Took my 87 Dakota in and it failed 4 times. High HC and high NO. And while the failure points to a bad EGR system, I am absolutely certain the EGR system is functioning as it should. The whole ignition system is completely new. The carburetor is in great shape. The timing is retarded 3 degrees from specs. The truck has passed with this exact same configuration since 2008. The engine is the 3.9L V6 with 170,000 miles, auto trans. Drives like a dream and the AC works!
The only other thing that I can think of besides a bad EGR system is a lean condition that results in lean misfire. The only possible solution that I can think of is to put in larger main jets. The mechanical fuel pump appears to be working. The carb bowl fills when the engine is cranked and the floats shuts off the fuel. Float is adjusted properly. Other than changing the main jets I am flat out of ideas so I thought I would put my line in Car Talk waters to see if I might catch some insight.
I might add that the cat tested good by using an infrared thermometer to read the exhaust pipe going in and coming out, over 100 degrees F. hotter coming out. It is a California approved replacement installed about 4 years ago.
I might also add that manifold vacuum reads 19 to 20 at idle.
Have you checked for a stretched timing chain?
I did not check for a stretched timing chain. I would have took up how that is done.
Did you take it for a long drive before the test? My state recommends at least 20 minutes of highway driving before testing.
I drove it on the freeway for about ten minutes, then streets for another 5 minutes. Left it idling before the test, which was perform right away, as there was no one ahead of me.
It wouldn’t be hard to do, and I probably will do it, but the truck runs like a dream. Starts up in 2 seconds and accelerates with lots of power at all speeds.
Remove the distributor cap.
Get on the crank bolt with a socket and breaker bar.
Turn the engine over in it’s normal direction while watching the rotor in the distributor.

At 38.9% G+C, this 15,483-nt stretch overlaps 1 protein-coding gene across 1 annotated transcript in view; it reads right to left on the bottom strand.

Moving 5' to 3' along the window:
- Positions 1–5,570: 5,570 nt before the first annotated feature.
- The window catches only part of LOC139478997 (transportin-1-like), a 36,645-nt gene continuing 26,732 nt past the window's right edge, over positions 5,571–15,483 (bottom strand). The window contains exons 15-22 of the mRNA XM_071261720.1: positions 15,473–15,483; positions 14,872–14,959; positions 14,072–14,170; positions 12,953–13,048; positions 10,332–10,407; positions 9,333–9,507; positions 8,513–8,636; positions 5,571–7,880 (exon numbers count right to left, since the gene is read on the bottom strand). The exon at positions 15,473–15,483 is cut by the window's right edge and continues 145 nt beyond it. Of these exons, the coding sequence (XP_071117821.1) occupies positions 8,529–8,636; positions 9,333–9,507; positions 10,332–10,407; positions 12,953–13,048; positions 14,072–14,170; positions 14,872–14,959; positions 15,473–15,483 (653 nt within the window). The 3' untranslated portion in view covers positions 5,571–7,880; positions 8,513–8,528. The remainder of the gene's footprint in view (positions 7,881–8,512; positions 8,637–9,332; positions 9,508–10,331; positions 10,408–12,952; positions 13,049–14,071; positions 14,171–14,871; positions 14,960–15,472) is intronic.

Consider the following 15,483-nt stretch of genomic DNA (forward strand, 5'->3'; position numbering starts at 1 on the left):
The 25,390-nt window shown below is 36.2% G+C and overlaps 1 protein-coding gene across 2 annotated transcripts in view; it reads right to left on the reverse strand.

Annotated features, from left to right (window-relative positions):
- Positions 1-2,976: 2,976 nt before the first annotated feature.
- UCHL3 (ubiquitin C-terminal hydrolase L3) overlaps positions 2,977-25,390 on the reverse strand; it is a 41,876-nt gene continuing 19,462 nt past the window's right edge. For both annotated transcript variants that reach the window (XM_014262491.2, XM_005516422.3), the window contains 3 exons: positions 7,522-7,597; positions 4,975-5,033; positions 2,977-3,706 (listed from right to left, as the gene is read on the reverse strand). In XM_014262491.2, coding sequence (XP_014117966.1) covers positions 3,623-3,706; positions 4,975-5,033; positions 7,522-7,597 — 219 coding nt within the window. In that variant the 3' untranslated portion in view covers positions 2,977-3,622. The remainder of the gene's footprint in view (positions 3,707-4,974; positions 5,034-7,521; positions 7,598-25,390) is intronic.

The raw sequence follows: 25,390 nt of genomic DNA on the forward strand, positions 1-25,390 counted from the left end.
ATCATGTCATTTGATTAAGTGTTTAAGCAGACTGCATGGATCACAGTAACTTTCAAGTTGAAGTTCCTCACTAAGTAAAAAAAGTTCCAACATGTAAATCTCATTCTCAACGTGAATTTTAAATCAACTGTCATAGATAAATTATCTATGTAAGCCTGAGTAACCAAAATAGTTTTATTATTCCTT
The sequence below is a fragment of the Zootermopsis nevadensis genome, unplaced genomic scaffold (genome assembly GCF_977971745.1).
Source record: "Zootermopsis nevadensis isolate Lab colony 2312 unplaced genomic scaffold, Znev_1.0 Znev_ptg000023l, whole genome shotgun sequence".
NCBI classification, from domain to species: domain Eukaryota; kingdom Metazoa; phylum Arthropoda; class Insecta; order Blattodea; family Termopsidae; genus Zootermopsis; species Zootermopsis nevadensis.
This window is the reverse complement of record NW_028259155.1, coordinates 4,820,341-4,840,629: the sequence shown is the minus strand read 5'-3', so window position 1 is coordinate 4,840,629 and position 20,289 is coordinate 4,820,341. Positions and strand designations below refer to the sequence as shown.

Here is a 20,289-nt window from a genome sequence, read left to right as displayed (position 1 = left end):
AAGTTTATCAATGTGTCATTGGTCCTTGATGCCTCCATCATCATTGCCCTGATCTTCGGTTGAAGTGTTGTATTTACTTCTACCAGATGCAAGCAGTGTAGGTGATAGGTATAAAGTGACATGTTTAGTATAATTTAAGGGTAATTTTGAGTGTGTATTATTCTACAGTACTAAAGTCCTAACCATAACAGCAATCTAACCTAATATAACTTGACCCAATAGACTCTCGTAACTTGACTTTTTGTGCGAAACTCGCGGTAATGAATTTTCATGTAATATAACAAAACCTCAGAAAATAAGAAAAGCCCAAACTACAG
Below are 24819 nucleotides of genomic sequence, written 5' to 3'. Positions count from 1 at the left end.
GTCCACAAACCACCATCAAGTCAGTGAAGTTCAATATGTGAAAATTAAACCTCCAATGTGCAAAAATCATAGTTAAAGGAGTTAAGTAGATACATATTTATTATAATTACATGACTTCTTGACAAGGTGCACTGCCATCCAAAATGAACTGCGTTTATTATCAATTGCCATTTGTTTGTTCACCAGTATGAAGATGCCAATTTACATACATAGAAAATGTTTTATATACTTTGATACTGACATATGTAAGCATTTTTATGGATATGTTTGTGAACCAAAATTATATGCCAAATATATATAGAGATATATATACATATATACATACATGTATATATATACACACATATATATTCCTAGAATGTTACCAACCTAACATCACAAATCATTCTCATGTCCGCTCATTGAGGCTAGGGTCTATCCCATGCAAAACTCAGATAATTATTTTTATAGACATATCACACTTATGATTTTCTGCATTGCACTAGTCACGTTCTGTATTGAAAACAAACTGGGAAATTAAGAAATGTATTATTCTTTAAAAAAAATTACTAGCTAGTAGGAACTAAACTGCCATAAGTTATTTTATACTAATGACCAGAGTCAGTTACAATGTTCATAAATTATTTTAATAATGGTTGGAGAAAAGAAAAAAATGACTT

Now turn the engine over in the opposite direction while watching the rotor.
If the engine can be rotated in the opposite direction 5 degrees or more before the rotor begins to move, the timing chain is stretched. Which causes the ignition/valve timing to be off causing higher emissions.
Do you know which emissions would likely be higher as a result of a stretched timing chain?
The ones the vehicle failed.
My 1993 Caprice would fail emissions if the cat was not fully warmed up. I used to drive at least 30 minutes before I took it to the Inspection Station and even then I would have to keep my fingers crossed I didn’t have to wait too long in line. Any chance of an emissions waiver due to its age? New Jersey no longer tests OBD-I equipped cars so I’m off the hook.
I have an '87 Toyota pickup that passes emissions tests easily when it’s in proper repair (the choke wasn’t working once, the carburetor the second time). In NM only much older cars get waivers. I always drive around for an hour or so beforehand, especially a fast stretch, and I put in a bottle of oxygenator to improve burn.
Near as I can determine using the timing marks and the crankshaft pulley, there is 7 degrees of play between the engine and the rotor.
You just confirmed the timing chain is stretched.
Some faulty conditions will affect certain gases and not others. A rich mix can cause HC and CO to increase, but will tend to cause NOx to decrease. Advanced timing can cause HC and NOx to increase, but not CO. A lean mix can cause an increase in HC and NOx, but will cause CO to decrease. So it is natural to assume that a stretched timing belt sets up specific conditions that that affect the gases that need to pass a 3-gas emissions test in various ways, raising, lowering or no change. To automatically assign blame for the failed gases on a stretched timing belt simply because they failed seems kind of blunt, and not very insightful. However, I do appreciate that you brought up checking the play in the timing belt, and even took the trouble to explain how it is done.